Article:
Plans for University of Chicago Medicine’s new cancer hospital seemingly changed overnight due to the rise of inflation and design changes, the Chicago Tribune reports.
When the project was first announced last year, the new hospital was supposed to have 128 beds, coming in at a cost of $633 million. However, the rise of goods have forced prices up 29 percent of $815 million – a $182 million increase – with just 80 beds.
In an application filed by University of Chicago Medicine to the Illinois Health Facilities and services Review Board states that the steep increase in cost is due to “hyperinflation,” while the reduction of beds “was a direct response to managing the escalated cost of the overall project.”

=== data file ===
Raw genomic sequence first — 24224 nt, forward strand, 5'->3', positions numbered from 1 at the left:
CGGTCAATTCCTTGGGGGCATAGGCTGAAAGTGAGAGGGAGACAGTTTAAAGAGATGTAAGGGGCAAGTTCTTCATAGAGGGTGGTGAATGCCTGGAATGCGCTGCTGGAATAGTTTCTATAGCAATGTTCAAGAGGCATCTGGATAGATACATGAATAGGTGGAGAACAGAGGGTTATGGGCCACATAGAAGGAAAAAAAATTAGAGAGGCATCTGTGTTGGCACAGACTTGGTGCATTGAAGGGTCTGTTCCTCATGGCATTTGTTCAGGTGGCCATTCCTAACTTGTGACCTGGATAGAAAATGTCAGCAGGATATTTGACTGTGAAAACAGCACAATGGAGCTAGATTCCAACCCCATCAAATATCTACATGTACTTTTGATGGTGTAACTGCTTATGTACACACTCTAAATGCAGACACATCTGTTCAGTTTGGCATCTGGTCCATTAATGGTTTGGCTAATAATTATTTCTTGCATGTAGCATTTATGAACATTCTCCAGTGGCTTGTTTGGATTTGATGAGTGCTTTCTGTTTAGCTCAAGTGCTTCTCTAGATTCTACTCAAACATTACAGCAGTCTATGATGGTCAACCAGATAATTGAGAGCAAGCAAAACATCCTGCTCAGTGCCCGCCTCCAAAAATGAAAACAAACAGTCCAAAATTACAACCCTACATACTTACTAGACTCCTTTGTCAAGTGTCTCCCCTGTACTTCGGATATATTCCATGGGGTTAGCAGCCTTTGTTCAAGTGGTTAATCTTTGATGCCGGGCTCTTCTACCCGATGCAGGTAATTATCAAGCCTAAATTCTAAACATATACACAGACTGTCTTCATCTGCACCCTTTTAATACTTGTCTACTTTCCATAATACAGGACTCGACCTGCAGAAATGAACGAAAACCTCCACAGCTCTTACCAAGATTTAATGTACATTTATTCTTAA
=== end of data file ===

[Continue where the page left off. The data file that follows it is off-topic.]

Redesigns were also contributed to the opinions received from the Hyde Park community, which was gathered by telephone poll, surveys, town halls and other meetings, the Tribune reports.
Despite the rise in costs, the facility will be larger than originally planned, coming in at 575,000 square feet and seven floors. According to the Chicago Tribune, 161,000 square feet will remain empty for future needs.
If the hospital’s application is approved by the state board, construction could start later this year, with the facility projecting to open in 2027.
Mackenna Moralez is the associate editor for the facilities market.